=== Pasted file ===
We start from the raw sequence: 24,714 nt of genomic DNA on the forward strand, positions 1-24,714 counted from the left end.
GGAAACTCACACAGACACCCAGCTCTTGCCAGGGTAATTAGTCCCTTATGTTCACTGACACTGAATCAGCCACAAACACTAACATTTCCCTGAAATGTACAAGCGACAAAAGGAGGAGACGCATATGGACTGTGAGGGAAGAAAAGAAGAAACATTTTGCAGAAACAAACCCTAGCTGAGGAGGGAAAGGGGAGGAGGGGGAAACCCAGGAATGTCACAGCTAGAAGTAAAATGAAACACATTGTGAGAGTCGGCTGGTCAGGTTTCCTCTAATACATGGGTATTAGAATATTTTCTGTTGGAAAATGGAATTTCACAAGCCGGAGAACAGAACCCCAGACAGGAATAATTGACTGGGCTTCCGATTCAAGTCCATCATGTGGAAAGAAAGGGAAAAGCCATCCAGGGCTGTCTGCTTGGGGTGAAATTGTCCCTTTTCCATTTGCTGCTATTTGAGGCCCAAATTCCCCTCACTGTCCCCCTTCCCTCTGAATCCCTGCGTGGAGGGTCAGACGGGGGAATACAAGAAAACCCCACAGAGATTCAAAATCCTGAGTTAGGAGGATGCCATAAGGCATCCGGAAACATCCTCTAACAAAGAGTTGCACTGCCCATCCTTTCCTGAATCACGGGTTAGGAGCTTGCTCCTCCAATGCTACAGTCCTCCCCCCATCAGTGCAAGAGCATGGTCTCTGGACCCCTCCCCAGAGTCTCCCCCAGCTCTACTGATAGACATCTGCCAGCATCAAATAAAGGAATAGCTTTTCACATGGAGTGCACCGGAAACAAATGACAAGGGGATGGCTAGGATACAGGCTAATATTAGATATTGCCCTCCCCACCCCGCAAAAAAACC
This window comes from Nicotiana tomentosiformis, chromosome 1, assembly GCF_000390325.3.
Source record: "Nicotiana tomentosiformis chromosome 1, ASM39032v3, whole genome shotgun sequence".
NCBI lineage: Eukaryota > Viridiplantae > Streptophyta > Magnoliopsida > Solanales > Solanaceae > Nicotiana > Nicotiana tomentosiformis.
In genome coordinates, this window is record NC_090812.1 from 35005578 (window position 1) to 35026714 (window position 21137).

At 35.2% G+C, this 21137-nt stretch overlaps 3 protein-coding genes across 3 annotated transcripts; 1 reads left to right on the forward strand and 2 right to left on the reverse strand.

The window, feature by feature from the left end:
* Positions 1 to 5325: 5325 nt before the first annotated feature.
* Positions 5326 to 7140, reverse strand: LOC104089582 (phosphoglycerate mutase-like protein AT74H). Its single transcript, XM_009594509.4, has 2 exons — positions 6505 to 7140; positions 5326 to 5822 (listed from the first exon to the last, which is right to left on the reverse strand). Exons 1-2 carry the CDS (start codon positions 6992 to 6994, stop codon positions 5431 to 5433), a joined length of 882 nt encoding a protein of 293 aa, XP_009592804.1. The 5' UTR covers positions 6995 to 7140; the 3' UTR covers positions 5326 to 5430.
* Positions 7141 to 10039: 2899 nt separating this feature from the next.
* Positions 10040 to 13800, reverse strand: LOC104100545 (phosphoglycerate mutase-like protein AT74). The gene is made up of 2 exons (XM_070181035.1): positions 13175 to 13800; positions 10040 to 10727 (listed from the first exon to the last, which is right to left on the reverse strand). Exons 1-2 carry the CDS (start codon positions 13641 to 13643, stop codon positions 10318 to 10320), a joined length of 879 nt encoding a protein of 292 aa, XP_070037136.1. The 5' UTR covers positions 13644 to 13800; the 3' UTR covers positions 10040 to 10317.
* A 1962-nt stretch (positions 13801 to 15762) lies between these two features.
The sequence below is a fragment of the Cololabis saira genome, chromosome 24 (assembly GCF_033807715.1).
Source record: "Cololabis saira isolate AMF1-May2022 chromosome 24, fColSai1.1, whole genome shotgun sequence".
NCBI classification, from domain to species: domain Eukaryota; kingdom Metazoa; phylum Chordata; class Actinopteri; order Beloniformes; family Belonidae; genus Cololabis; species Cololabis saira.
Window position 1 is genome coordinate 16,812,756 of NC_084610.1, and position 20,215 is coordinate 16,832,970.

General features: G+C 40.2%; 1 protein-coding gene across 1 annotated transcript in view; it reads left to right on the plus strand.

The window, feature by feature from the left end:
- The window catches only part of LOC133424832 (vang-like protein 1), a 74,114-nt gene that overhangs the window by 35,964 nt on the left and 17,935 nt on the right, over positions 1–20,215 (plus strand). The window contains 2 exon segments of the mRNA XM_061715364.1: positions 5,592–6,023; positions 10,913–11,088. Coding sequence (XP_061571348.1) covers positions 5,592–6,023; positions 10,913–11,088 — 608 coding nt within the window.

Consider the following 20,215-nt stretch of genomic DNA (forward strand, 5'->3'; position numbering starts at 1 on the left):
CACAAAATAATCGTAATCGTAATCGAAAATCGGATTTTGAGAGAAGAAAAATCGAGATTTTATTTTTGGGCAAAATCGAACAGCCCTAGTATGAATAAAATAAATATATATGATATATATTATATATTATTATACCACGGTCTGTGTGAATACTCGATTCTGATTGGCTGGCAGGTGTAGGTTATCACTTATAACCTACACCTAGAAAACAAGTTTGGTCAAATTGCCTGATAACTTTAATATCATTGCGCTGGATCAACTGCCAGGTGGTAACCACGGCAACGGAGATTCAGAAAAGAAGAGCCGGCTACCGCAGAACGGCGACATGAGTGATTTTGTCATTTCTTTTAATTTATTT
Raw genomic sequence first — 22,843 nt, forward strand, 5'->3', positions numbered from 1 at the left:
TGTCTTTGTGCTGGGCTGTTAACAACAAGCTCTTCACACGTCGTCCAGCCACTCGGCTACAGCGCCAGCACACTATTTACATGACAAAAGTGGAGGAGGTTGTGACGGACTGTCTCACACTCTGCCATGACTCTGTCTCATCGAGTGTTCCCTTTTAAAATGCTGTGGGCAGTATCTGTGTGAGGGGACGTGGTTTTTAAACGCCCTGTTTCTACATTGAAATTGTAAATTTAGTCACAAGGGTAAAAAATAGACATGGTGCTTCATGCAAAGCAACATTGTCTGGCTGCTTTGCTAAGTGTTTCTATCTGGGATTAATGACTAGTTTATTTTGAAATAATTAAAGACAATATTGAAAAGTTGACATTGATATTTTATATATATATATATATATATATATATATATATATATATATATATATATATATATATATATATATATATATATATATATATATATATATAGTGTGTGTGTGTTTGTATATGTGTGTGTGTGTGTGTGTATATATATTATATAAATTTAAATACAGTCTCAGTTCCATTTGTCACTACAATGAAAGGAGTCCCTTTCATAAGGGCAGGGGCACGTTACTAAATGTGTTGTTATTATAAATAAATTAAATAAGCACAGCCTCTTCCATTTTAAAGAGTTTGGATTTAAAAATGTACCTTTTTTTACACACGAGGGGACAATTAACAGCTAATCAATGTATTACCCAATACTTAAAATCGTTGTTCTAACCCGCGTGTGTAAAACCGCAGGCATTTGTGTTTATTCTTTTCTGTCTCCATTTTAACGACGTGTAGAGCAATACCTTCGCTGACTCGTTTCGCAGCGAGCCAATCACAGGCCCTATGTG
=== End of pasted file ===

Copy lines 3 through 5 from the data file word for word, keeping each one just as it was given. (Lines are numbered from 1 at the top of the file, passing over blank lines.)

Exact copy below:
This window comes from Nicotiana tomentosiformis, chromosome 1, assembly GCF_000390325.3.
Source record: "Nicotiana tomentosiformis chromosome 1, ASM39032v3, whole genome shotgun sequence".
NCBI lineage: Eukaryota > Viridiplantae > Streptophyta > Magnoliopsida > Solanales > Solanaceae > Nicotiana > Nicotiana tomentosiformis.